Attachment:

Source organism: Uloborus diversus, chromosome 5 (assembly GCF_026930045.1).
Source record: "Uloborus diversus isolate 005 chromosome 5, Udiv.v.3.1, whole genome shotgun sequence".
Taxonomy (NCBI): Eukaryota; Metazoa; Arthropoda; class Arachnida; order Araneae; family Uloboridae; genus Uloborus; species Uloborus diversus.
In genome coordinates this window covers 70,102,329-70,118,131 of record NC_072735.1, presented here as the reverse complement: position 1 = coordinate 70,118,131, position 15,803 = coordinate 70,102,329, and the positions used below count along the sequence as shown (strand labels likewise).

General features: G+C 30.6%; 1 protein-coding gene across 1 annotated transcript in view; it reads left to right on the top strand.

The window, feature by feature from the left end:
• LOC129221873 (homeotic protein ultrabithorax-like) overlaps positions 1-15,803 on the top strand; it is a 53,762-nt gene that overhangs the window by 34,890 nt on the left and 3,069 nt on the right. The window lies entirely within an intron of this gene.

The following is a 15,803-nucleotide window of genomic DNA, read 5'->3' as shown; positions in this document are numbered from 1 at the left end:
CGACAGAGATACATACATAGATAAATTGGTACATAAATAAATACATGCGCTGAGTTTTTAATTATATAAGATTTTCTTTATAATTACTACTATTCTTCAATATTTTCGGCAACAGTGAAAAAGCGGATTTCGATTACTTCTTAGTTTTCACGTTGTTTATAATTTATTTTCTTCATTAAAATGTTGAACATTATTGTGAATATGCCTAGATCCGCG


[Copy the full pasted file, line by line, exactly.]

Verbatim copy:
Source organism: Uloborus diversus, chromosome 5 (assembly GCF_026930045.1).
Source record: "Uloborus diversus isolate 005 chromosome 5, Udiv.v.3.1, whole genome shotgun sequence".
Taxonomy (NCBI): Eukaryota; Metazoa; Arthropoda; class Arachnida; order Araneae; family Uloboridae; genus Uloborus; species Uloborus diversus.
In genome coordinates this window covers 70,102,329-70,118,131 of record NC_072735.1, presented here as the reverse complement: position 1 = coordinate 70,118,131, position 15,803 = coordinate 70,102,329, and the positions used below count along the sequence as shown (strand labels likewise).

General features: G+C 30.6%; 1 protein-coding gene across 1 annotated transcript in view; it reads left to right on the top strand.

The window, feature by feature from the left end:
• LOC129221873 (homeotic protein ultrabithorax-like) overlaps positions 1-15,803 on the top strand; it is a 53,762-nt gene that overhangs the window by 34,890 nt on the left and 3,069 nt on the right. The window lies entirely within an intron of this gene.

The following is a 15,803-nucleotide window of genomic DNA, read 5'->3' as shown; positions in this document are numbered from 1 at the left end:
CGACAGAGATACATACATAGATAAATTGGTACATAAATAAATACATGCGCTGAGTTTTTAATTATATAAGATTTTCTTTATAATTACTACTATTCTTCAATATTTTCGGCAACAGTGAAAAAGCGGATTTCGATTACTTCTTAGTTTTCACGTTGTTTATAATTTATTTTCTTCATTAAAATGTTGAACATTATTGTGAATATGCCTAGATCCGCG